Because it enrolls the most students by far at Wahconah — 306 this year — Dalton would pay two-thirds of a new school's cost. The owner of a Dalton home with the average assessed value of $257,700 could expect to see a $560 yearly increase in property taxes, officials estimate.

Drosehn said members of his committee feel that the expense would strain households in a town that has seen scant growth in its tax base and is home to many on fixed incomes — concerns that residents have expressed in public meetings.

It also would come as Dalton households face rising sewer use costs and other big-ticket expenses, including the expense of demolishing the former Dalton High School and engineering work for a long-planned reconstruction of Dalton Division Road.

If the project is approved April 6, it will be up to member towns to decide how to finance their shares of the cost. Dalton officials have said they might propose exempting the cost of Wahconah borrowing from the state's tax-limiting law, an approach that needs voter approval.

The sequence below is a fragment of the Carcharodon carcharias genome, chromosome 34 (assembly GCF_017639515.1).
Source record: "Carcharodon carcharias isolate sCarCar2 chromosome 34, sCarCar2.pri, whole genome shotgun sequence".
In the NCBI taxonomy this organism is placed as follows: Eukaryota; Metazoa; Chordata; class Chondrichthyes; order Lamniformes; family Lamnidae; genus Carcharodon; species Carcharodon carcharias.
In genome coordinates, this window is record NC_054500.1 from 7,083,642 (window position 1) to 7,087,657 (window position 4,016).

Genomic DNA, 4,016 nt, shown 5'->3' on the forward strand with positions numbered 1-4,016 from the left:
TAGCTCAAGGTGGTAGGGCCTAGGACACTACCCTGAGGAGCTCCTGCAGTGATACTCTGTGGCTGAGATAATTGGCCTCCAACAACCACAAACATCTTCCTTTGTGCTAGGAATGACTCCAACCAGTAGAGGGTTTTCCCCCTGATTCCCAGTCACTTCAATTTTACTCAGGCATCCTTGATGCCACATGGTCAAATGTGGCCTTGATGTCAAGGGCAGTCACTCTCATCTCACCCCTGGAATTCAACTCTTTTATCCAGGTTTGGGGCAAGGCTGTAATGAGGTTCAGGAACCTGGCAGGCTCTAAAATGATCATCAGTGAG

If that financing option were to fail, Dalton's share of the borrowing would have to come out of the town's operating budget, said Drosehn, a retired bridge inspector for the state Department of Transportation. He has served continuously on the Finance Committee since 1995, an elected post, and graduated from Wahconah in 1978.

Article Continues After These Ads

He recalled past layoffs of town workers in tough budgetary times and said highway, police and other municipal employees could be at risk.

"These would definitely fall in the crosshairs," Drosehn said of the town departments. "We would have to go after those budgets."

Today, the town's taxable property base is about $600 million, a number that is stubbornly static. The value increased less than one-tenth of 1 percent in the last accounting, Drosehn said. "There is zero sign of that going up. We just have to think of that."

Further, Drosehn said a sharp increase in local taxes could prompt residents to decide to move elsewhere. If many put their homes on the market at the same time, that inventory could depress prices, he warns.